It’s only 36 days until Christmas.
That get your attention! I knew it would. The holiday season is almost upon us and with it come the various types of Christmas-themed films to fill you with festive cheer. But not all movies about Christmas are jingle bells and holly. Some use Christmas as a backdrop for the real story they’re trying to tell. Comedies, dramas, films about redemption, you name it. All have used Christmas as a device in their films that are generally about something else. In the case of All is Bright, the new film from director Phil Morrison and starring Paul Giamatti and Paul Rudd, Christmas is an integral part of the plot without being the main focus. A character piece that mixes comedy and drama, this new film might not necessarily get you in the Christmas spirit but instead serves as a window into the human condition and the struggles of making up for the sins of one’s past. And there’s Christmas Trees…..lots of ’em. When I sat down to watch All is Bright, I thought I was in store for a hard edged comedy but instead got something more.
Paul Giamatti plays Dennis, an ex-con from Quebec who’s just got out after serving time for a botched robbery. When he gets back to his home, he finds that it’s no longer his to come home to. His daughter believes that he’s dead. His wife has divorced him and is now dating his “best” friend Rene (Rudd). Penniless and desperate, Dennis is in need of a job and a new shot at life, two things that are apparently not easy to find. He ends up convincing Rene to let him join him on his trip down to New York for the month, selling Christmas Trees in an abandoned lot in Brooklyn. During this time, the two must deal with the bad blood between them while trying to make a quick buck off of pines and furs. Also starring, Sally Hawkins as Olga, a Russian housekeeper who works for rich dentists and befriends Dennis, All is Bright is essentially a film about second chances and finding out what matters most in life.
The marketing of this film is a bit odd because it makes it out to be a buddy comedy which couldn’t be further from the truth. The movie is more in line with Phil Morrison’s previous film Junebug. While it has elements of comedy, this more a character driven drama. Giamatti’s Dennis has many highs and lows and the audience accompanies him on his journey. A great deal of focus is given to both his and Rudd’s performances and there is a strength to the story because of it. We learn a great deal about these characters during the 107 minute running time and at the end, two very real, very familiar people emerge. Seeing as we spend 100% of the film with Giamatti and a good portion of that time with Rudd, this is a very good thing. Both actors take the weight of the piece and give it the gravitas that is necessary without making anything feel too heavy for the audience to handle. They’re both natural and you can see where each character is coming from. This rightly culminates in the third act as a new plot point is introduced and doesn’t feel forced or out of character for either Dennis or Rene. If only they didn’t say “aboot” so much.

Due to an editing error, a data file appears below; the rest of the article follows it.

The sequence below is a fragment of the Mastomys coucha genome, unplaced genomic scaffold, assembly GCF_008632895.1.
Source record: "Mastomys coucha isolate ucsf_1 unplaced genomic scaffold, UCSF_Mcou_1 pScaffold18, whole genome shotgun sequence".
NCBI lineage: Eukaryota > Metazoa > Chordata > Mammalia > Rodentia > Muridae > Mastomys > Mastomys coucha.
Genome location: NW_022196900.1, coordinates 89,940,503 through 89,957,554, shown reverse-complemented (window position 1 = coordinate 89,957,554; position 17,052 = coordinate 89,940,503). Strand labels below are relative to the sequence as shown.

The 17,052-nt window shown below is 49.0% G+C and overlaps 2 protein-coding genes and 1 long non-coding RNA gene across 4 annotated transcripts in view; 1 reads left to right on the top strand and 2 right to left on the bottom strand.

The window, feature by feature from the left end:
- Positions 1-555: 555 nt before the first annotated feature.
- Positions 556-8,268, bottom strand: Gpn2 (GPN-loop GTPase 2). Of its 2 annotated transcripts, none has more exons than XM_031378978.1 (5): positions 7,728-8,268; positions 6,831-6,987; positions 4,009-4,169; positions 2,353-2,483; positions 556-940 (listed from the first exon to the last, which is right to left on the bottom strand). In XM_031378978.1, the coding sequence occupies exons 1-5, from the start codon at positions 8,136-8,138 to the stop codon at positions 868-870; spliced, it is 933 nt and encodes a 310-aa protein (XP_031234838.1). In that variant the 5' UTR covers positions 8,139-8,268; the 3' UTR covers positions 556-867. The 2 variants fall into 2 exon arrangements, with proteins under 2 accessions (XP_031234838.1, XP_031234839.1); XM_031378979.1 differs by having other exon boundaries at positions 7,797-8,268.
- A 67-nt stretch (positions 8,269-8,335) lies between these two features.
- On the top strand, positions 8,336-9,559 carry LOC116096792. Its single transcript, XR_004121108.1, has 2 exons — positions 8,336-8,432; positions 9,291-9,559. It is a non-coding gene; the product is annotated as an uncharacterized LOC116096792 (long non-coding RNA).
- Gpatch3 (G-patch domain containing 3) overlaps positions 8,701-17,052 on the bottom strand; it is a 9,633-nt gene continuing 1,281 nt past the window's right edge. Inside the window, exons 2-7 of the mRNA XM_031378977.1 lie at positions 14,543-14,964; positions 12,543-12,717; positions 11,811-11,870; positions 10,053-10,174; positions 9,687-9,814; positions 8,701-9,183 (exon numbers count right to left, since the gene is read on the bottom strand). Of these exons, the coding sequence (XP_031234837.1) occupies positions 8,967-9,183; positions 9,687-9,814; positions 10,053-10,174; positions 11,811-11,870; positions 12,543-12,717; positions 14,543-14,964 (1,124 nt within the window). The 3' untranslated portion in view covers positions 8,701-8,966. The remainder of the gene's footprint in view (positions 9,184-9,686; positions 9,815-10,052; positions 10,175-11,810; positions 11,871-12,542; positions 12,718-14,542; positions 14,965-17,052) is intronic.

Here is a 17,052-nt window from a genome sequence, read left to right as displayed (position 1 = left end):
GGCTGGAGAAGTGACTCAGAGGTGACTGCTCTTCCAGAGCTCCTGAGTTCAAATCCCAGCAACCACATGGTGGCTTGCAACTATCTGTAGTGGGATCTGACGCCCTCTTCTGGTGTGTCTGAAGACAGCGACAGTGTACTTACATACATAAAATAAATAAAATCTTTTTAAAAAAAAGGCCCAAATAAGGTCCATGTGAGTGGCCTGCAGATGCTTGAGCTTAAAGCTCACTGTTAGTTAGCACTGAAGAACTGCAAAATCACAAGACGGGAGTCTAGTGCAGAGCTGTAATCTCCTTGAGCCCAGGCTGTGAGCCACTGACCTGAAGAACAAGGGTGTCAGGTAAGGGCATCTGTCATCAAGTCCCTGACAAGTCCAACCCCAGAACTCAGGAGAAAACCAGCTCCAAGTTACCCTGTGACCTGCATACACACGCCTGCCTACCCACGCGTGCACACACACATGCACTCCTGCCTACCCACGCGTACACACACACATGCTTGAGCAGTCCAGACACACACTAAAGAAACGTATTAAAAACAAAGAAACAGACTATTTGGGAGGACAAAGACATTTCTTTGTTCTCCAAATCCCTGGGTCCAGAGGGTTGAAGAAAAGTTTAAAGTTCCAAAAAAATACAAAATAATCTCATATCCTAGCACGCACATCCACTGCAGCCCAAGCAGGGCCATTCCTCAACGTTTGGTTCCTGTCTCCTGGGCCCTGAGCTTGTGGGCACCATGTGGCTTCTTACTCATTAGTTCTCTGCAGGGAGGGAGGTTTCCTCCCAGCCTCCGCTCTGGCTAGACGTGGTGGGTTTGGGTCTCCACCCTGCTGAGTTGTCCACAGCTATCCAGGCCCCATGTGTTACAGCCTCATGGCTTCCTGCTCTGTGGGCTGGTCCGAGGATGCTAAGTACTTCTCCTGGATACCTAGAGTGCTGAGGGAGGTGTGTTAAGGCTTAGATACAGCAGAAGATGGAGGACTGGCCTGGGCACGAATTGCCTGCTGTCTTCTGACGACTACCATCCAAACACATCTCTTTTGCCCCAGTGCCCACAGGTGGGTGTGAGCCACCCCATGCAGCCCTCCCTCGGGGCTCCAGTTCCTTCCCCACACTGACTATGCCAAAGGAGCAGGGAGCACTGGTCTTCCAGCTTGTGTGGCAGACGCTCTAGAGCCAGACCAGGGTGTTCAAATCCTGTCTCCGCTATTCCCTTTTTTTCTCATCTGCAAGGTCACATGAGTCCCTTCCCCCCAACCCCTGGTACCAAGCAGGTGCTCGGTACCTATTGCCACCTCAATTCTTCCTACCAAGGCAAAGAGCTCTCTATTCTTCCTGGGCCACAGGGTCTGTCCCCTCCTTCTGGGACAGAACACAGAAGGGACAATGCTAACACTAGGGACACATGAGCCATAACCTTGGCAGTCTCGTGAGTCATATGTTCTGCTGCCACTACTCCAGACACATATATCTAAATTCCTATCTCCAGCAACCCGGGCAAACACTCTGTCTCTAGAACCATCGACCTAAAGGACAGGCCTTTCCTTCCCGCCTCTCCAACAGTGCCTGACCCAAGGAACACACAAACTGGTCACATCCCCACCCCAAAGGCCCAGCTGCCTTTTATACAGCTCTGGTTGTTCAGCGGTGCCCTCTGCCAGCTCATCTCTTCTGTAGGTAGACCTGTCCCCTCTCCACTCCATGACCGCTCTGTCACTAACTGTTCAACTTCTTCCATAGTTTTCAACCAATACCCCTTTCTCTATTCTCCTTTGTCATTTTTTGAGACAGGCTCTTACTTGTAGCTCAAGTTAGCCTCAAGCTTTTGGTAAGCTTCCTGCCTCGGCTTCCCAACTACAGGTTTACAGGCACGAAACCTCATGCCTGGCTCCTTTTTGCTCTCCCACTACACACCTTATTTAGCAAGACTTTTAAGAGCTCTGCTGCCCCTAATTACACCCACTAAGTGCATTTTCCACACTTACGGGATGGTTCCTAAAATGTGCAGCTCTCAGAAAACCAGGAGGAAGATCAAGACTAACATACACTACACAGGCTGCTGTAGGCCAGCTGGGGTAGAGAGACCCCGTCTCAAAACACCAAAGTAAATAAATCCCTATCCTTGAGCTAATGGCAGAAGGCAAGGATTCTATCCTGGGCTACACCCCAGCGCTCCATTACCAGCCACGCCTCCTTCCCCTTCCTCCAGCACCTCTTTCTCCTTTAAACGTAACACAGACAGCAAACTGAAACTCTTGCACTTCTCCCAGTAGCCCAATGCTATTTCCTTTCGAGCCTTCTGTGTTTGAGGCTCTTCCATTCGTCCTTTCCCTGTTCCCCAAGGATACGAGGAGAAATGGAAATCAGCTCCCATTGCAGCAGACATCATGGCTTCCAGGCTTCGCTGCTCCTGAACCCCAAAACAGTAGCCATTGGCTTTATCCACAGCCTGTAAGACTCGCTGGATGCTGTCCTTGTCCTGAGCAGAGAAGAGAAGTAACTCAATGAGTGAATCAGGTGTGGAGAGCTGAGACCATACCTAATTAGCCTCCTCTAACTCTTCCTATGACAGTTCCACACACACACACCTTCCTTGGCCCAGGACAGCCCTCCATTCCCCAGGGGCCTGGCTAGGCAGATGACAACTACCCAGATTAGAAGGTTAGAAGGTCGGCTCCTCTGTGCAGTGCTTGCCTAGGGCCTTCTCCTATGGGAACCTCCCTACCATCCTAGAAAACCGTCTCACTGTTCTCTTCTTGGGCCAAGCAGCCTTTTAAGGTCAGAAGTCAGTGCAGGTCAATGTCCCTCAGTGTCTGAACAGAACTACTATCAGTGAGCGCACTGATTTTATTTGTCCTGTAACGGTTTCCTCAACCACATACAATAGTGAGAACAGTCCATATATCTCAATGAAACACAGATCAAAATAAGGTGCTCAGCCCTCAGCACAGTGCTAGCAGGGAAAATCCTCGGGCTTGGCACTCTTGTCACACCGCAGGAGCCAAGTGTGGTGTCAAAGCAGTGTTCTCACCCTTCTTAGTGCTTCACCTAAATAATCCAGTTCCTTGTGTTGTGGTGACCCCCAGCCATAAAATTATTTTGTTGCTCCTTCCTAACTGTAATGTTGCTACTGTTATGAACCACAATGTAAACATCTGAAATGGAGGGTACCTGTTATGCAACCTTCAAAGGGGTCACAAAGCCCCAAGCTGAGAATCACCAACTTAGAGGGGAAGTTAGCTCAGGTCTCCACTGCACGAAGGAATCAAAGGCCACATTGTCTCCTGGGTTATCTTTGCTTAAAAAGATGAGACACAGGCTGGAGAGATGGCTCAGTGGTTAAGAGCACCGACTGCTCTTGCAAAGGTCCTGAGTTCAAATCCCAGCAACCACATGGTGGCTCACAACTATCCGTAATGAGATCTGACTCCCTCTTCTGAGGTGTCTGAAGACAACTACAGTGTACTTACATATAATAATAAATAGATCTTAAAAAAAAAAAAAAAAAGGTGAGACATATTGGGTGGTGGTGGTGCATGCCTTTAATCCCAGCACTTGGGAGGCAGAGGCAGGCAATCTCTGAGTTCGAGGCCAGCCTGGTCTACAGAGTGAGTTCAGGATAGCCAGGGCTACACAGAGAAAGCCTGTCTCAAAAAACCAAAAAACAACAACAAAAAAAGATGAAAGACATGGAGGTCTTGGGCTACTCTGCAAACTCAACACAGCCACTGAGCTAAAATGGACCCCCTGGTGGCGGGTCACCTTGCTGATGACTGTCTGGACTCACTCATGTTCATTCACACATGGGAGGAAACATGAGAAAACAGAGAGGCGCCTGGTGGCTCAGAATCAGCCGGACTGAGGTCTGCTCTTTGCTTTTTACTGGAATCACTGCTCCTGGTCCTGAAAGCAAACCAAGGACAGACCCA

While the performances of Rudd and Giamatti are great, they both play up the Canadian element to their characters a little too much. Aside from Rene’s decision to pretend to be Quebecois to help move some trees (which I did find kind of funny), both actors lean a bit too much into the Canadian accent to the point where it almost sounds comical. I know that some of us actually do sound like that but it felt a bit odd as I’ve seen tons of Canadian films that do not push the accent this far. But that’s just a small gripe with the film. Another gripe I have is that Sally Hawkins, our leading lady who’s also doing an accent, gives a bit of an uneven performance. At times she feels like she’s bringing the same believability that Giamatti and Rudd are sporting and then at others appears to be phoning it in. There’s a few scenes that feel like she’s too busy trying to sound Russian to be emotionally involved in the moment. These moments are thankfully few and do not take too much away from the film.
I do feel the film could’ve also benefited from tighter editing. With a running time of 107 minutes, they could’ve dropped a few minutes here and there and gotten the picture in at around 90 minutes, giving a much leaner, faster film and still not lose the emotional impact that Morrison was going for. Thankfully, while a little too long, the characters and story keep you engaged in the film.
Watching All is Bright was like getting into a cinematic time machine of sorts and traveling back to the mid nineties when low budget, character driven pieces like this one were the critical darlings of the video store. It’s a very lo fi production that sports high quality in it’s performance and storytelling. I can honestly say that I was not expecting this film to be so satisfying. Even though it might not put Christmas at the forefront, the movie does a great job of presenting the themes of peace on earth and good will towards men in a very real and relatable way. I strongly recommend you check out All is Bright and consider making it a part of your “Countdown to Christmas” traditions.
If you’re gonna geek out, GEEK HARD!